Back to the anger topic. There are moments I recognize anger in my children and their emotions that link to the grief spectrum. It isn’t only me that feels the intensity of anger. These little bodies of theirs also hold strong feelings.
They see my anger.
They mimic me.
I hate to admit it. I am not sure how to handle all of this. I am displeased, better yet embarrassed by my reactions.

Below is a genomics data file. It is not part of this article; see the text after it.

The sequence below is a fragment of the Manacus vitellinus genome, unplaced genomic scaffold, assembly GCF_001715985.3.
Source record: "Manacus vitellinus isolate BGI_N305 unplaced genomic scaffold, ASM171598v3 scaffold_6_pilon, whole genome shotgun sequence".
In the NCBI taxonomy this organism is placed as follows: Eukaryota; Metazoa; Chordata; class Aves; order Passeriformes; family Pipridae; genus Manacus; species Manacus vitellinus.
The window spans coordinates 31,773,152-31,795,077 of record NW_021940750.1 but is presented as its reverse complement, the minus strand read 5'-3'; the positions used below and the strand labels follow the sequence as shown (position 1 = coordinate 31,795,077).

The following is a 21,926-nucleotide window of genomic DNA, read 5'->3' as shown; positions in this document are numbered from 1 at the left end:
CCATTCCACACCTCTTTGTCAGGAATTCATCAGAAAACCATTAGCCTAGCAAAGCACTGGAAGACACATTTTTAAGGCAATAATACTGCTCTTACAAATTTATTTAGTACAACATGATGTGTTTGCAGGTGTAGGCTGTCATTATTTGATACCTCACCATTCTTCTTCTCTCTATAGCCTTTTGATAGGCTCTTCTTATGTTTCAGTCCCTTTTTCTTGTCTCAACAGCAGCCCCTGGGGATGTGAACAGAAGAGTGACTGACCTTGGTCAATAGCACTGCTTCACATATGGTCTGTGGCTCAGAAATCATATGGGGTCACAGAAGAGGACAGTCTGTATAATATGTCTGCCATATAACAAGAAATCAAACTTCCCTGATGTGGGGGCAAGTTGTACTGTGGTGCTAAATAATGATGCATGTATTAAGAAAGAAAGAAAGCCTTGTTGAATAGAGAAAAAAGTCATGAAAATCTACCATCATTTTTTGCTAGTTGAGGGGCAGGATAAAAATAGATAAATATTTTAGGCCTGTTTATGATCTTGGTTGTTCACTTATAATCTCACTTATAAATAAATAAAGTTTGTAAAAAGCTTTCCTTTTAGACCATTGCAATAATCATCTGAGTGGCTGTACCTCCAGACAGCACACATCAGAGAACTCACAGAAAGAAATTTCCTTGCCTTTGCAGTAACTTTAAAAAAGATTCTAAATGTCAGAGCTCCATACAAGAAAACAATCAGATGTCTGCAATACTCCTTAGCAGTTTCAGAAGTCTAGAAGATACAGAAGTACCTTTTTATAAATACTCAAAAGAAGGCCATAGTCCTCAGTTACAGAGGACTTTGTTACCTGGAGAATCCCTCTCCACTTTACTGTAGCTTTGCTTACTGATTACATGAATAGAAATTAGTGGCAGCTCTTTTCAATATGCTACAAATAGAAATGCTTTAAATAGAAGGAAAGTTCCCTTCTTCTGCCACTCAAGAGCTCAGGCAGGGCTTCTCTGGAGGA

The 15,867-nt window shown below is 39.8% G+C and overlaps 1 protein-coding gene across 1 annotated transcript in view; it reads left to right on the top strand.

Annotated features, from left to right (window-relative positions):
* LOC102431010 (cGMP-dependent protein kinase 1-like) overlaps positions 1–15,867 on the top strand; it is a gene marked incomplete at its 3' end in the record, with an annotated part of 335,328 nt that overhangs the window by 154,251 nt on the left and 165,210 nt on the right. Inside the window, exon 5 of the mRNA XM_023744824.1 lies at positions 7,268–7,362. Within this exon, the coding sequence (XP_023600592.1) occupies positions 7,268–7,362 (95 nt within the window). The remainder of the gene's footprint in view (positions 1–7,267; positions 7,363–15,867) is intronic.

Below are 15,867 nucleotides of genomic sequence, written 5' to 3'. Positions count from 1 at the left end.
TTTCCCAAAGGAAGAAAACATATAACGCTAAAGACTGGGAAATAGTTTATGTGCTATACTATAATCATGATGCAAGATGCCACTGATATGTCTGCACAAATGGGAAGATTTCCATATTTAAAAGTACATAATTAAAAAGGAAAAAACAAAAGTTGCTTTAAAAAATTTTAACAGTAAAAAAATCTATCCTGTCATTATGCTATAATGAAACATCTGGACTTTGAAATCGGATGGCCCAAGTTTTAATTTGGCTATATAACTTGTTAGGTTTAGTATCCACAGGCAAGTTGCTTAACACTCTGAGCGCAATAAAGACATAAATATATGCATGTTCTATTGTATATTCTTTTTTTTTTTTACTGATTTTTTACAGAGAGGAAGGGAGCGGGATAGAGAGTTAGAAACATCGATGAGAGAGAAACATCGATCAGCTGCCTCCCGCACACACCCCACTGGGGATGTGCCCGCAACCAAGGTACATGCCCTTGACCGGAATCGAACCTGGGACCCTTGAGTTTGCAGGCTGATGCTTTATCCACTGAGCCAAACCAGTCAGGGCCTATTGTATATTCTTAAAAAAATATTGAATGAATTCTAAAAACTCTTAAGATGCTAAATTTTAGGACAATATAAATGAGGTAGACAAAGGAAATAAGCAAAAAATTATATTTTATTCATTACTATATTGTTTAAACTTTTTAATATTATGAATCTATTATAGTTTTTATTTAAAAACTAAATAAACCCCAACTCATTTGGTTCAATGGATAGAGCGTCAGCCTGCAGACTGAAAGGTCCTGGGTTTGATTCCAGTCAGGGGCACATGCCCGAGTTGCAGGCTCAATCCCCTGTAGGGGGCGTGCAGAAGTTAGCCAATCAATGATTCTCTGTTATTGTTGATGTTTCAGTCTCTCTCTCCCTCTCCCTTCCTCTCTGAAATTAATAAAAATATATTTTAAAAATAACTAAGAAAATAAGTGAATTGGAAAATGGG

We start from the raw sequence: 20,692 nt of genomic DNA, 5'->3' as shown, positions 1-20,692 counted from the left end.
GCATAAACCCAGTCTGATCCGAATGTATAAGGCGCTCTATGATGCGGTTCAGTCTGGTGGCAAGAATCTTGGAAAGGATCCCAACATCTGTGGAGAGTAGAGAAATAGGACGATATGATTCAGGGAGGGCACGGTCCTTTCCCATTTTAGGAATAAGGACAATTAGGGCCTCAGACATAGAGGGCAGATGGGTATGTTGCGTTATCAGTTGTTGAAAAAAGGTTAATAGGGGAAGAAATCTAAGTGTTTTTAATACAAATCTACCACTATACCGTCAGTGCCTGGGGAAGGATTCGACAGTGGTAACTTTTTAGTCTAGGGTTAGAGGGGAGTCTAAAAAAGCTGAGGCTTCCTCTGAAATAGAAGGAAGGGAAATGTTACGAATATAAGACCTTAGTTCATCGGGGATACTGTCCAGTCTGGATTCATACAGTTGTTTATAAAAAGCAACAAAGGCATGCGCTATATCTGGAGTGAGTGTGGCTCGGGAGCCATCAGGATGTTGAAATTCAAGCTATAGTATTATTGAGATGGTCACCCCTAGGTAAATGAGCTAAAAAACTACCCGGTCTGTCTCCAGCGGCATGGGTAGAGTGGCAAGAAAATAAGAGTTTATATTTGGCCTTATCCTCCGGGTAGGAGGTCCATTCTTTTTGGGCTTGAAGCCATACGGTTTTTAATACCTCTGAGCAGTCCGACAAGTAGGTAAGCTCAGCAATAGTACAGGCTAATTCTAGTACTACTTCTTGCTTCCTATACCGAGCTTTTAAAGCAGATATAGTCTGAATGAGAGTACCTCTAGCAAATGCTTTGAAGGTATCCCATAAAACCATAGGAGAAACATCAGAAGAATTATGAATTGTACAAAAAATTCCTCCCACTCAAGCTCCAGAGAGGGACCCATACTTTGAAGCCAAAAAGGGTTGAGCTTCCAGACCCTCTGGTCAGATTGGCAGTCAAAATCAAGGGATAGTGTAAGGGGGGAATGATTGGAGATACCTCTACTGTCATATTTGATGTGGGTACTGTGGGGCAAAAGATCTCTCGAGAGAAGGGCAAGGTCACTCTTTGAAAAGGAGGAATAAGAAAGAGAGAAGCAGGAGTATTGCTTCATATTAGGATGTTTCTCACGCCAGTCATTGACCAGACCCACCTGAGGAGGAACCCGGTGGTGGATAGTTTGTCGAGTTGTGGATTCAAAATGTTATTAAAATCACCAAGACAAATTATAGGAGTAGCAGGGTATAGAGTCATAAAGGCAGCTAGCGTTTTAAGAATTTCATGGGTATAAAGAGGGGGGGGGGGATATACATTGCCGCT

At this stage of loss for children under the age of four years old, they will reflect my behavior back to me as what they define as normal. That means they can show empathy, share tears, be sad, copy melancholy. And when I scream, they will probably scream, too.
A play therapist told me last month that we have set up a little family grieving center right inside our own home. It is safe and natural; it occurs without trying. When did that happen? When will we be normal again? When will a day be just a day and not another day without a husband and a dad? I don’t want to be a grieving facility. I want to be a family.